- In developing countries, existing ineffective cytology- based programs should be urgently reorganized and monitored.

Quantitative studies have shown that after two or more negative cytology smears, even screening once every 10 years yields a 64% reduction in the incidence of invasive cervical cancer, assuming 100% compliance (15, 59). Further studies based on this model indicate that once-in-a-lifetime screening may yield around 25-30% reduction in the incidence of cervical cancer (60, 61,).

To have an impact on cervical cancer incidence and mortality, efforts must be focused on the following:

1)      Increasing the awareness of women about cervical cancer and preventive health-seeking behavior; screening all women aged 35¾50 years at least once, before expanding the services and providing repeated screening (11). In South Africa, it’s proposed that cancer cervix screening should start at 30 yrs, with 3 pap smears to be done in a woman’s life. (Age of onset of screening is still a controversy). Person to person and group health education on cancer cervix can attract people to go for screening as long as the infrastructure is functional.

2)       Providing a screening test with high sensitivity (since women have less frequent opportunities for repeated screening);

3)      Treating women with high-grade dysplasia and cancer;

4)      Monitoring program inputs and evaluating the outcomes should part of the package.

5)      Strengthening training of service providers on how to perform cancer cervix screening is mandatory plus to training cytopathologists and cytotechnicians to ensure quality specimens and interpretation of results.

 

 

 

References:

 

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11)     Rengaswamy Sankaranayanan, Atul Madhukur Budukh, and Rajamanickam Rajkumar. Effective screening programmes for cervical cancer in low and income developing countries. (Bulletin of the World Health Organization vol.79 n.10 Genebra 2001).

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                  (Lyon, International Agency for Research on cancer,      1995 (IARC scientific Publications No.121).

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                 British Journal of Cancer, 2000, 82: 585-1592.

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              Agency for Research on Cancer, 1986 (IARC Scientific Publications No. 76).

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20) Smith JS, Green J, de Gonzalez A, et al. Cervical cancer and use of hormonal contraceptives. a systematic review. Lancet 2003: 361: 1159-67.

21) Hildesheim A, Herrero R, Castle PE, Wacholder S, Bratti MC, Sherman ME, Lorinez AT, Burk RD, Morales J et al. HPV co-factors related to the development of cervical cancer: Results from a population based study in Costa Rica. Br J cancer.2001 may 4; 84(9):1219-26.

22) Horng JT, Hu KC. Wu LC, Huang HD, Lin FM, Huang SL, Lai HC, Chu TY. Identifying the combination of genetic factors that determine susceptibility to cervical cancer. IEEE Trans inf Technol Biomed.2004 Mar;8(1):59-66.

23) Hermandez BY, McDuffie K, Wilkens LR, Kamemoto L, Goodman MT. Diet and pre-malignant lesions of the cervix: Evidence of a protective role for folate, riboflavin, thiamin and vitamin B12.Cancer Causes Control. 2003 Nov; 14(9):859-70.

24) Clifford GM, Polesel J, Rickenbach M, Dal Maso L, Keiser O, Kofler A, Rapiti E et al. cancer risk in the Swiss HIV Cohort study: associations with immunodeficiency, smoking and highly active antiretroviral therapy. J Natl Cancer Inst.2005 Mar 16;97(6):425-32.

25) Hellberg D, Valentin J, Nilsson S. Smoking and cervical intra-epithelial neoplasia. Is it an association independent of sexual and other risk factors? Acta Obstet Gynecol scand. 1986;65(6):625-31.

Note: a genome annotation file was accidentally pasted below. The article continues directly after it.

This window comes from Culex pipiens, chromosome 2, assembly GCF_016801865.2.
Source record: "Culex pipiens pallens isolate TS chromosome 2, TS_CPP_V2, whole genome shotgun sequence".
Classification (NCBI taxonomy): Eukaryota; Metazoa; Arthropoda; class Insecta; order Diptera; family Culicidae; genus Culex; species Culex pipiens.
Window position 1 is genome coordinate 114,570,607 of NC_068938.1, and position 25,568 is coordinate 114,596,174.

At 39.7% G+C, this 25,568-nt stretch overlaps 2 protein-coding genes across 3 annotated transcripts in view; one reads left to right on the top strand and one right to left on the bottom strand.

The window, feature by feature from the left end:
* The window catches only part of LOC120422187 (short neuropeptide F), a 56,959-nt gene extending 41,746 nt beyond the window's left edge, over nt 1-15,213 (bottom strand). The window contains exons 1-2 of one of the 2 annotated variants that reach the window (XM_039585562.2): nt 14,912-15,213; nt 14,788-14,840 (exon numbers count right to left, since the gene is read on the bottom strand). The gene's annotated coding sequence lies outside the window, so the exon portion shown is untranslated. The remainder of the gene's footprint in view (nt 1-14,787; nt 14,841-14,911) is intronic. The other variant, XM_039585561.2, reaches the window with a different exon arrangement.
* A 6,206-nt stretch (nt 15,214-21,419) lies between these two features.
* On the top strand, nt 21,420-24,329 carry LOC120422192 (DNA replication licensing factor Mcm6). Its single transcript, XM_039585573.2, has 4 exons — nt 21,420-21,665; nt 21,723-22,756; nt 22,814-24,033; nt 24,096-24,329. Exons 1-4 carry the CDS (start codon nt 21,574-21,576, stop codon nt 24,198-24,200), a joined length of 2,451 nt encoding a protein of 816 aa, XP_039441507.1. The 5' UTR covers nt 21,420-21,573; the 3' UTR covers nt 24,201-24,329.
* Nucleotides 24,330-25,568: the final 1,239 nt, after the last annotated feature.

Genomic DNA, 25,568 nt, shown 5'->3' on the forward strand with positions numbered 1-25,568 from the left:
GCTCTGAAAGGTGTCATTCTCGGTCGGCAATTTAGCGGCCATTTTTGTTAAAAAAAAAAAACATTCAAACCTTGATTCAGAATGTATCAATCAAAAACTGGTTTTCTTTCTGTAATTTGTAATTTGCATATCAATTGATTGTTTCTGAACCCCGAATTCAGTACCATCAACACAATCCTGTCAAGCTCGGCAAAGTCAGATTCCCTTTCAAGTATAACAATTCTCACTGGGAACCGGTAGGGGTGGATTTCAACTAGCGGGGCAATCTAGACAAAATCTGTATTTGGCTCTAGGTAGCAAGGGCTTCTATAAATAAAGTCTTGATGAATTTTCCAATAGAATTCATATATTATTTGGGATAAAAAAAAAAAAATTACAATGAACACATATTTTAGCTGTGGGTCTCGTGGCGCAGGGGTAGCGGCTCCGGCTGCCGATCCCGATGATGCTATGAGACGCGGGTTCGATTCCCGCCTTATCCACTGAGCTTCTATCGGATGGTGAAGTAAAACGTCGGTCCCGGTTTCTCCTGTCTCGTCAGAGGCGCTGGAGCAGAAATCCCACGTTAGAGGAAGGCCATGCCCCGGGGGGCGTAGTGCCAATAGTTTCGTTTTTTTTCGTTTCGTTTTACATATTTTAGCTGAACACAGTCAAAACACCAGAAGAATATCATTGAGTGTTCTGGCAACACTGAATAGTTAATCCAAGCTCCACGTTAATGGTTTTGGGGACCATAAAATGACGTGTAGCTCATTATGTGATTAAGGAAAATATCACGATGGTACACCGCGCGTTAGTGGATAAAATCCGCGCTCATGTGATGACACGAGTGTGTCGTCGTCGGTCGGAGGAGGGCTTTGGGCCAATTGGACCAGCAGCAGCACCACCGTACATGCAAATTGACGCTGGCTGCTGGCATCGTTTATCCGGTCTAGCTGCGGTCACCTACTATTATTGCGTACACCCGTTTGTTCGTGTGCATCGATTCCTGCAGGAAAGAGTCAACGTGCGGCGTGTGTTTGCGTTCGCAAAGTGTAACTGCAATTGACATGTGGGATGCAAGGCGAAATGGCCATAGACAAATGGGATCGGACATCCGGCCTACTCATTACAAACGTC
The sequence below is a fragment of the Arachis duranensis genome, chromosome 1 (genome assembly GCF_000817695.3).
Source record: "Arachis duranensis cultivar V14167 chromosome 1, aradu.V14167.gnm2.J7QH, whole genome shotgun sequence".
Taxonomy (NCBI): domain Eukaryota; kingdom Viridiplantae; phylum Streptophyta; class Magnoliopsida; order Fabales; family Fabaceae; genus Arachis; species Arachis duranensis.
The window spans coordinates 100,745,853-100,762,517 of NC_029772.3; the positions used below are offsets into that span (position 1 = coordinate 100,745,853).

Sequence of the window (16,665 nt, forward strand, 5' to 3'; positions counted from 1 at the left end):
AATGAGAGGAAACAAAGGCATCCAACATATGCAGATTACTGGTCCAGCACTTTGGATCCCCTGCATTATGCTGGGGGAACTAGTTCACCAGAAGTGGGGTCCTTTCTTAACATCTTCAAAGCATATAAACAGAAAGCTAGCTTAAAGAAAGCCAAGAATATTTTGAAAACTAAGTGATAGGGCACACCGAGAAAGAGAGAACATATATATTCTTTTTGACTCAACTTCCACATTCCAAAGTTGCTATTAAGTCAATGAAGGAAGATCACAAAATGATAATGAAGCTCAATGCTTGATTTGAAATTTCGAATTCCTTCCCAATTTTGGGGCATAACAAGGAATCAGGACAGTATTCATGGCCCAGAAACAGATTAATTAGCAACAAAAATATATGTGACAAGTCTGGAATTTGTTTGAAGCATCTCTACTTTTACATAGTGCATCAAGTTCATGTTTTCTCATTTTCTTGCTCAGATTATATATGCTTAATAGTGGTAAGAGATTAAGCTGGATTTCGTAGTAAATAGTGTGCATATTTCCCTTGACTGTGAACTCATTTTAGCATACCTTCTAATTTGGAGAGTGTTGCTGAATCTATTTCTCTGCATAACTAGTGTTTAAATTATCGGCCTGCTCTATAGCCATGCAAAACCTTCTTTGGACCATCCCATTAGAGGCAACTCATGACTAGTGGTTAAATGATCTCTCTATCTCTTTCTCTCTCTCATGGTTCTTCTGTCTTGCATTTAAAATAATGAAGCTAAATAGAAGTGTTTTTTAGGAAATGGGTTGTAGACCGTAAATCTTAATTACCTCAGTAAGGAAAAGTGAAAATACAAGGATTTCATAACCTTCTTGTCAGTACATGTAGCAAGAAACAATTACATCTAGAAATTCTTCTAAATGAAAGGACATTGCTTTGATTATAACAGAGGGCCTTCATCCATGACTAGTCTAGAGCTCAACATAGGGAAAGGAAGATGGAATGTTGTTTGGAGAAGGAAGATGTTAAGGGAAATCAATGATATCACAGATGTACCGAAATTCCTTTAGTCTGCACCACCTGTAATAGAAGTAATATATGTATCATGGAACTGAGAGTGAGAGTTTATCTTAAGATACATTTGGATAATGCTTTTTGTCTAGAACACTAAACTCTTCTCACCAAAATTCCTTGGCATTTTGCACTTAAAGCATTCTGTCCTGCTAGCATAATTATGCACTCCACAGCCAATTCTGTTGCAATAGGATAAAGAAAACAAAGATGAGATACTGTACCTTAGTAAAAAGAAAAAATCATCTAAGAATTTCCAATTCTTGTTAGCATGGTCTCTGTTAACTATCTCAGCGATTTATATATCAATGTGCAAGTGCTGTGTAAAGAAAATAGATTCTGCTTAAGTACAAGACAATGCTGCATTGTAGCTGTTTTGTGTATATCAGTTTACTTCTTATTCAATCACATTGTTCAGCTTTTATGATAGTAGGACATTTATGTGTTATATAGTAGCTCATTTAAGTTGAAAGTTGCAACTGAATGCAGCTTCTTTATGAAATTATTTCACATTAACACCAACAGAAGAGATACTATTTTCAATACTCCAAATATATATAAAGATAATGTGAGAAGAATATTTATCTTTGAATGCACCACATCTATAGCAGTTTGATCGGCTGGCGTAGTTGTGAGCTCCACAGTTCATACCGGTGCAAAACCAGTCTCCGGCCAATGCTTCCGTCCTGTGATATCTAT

26) Smith JS, Herrero R, Bosetti C, Bosch FX, Eluf-Neto J, Castellsague X, Meijer CJ Van den Brule AJ, Franceshi S, Ashley R. International Agency for research on Cancer (IARC). Multi Centric Cervical cancer study Group. Herpes simplex virus-2 as a human papillomavirus cofactor in the etiology of invasive cervical cancer J Natl Cancer.Inst.2002 Nov 6; 94(21):1604-13.

27)Schmauz R, Okong P, de Villiers EM, Dennin R, Brade L, Lwanga SK, Owor r. Multiple infections in cases of cervical cancer from a high incidence area in tropical Africa. Int J Cancer. 1989 May 15;43(5)805-9.

28) Nasiell K et al. Behaviour of mild dysplasia during long-term follow-up. Obstetrics and Gynaecology, 1986, 67: 665¾669.

29) Holowaty P et al. Natural history of dysplasia of the uterine cervix. Journal of the National Cancer Institute, 1999, 91:  252-268.     [ Medline ]

30) Fahey MT et al. Meta-analysis of Pap test accuracy. American Journal of Epidemiology, 1995, 141: 680¾689. [ Medline ]

31) Nanda K et al. Accuracy of the Papanicolaou test in screening for and follow-up of cervical cytologic abnormalities: a systematic review. Annals of Internal Medicine, 2000, 132: 810¾819. [ Medline ]

32) Herdman C et al. Planning appropriate cervical cancer prevention programs. Seattle, WA, Program for Appropriate Technology in Health, 2000.

33) Irwin IR et al. Screening practices for cervical and breast cancer in Costa Rica. Bulletin of the Pan American Health Organization, 1991, 25: 16¾26. [ Medline ]

34) Herrero R et al. Determinants of geographical variations of cervical cancer in Costa Rica. Bulletin of the Pan American Health Organization, 1993, 27: 15¾25.

35) Sierra R et al. Cancer in Costa Rica. Lyon, International Agency for Research on Cancer, 1988 (IARC Technical Report No. 1).

36) Schiffman et al. HPV DNA testing in cervical cancer screening: results from women in high-risk province of Costa Rica. Journal of the American Medical Association, 2000, 283: 87¾93. [ Medline ]

37) Fernandez Garrotte L. Evaluation of the Cervical Cancer Control Program in Cuba. Bulletin of the Pan American Health Organization, 1996, 30, 387¾391.  [ Medline ]

38) Lazcano-Ponce EC et al. Evaluation model of the Mexican national program for early cervical cancer detection and proposals for a new approach. Cancer Causes Control, 1998, 9: 241¾ 251. [ Medline ]

39) Lazcano-Ponce EC et al. Cervical cancer screening in developing countries: Why is it ineffective? The case of Mexico. Archives of Medical Research, 1999, 30: 240¾250. [ Lilacs ]

40) Lazcano-Ponce EC et al. Validity and reproducibility of cytologic diagnosis in a sample of cervical cancer screening centers in Mexico. Acta Cytologica, 1997, 41: 277¾284. [ Medline ]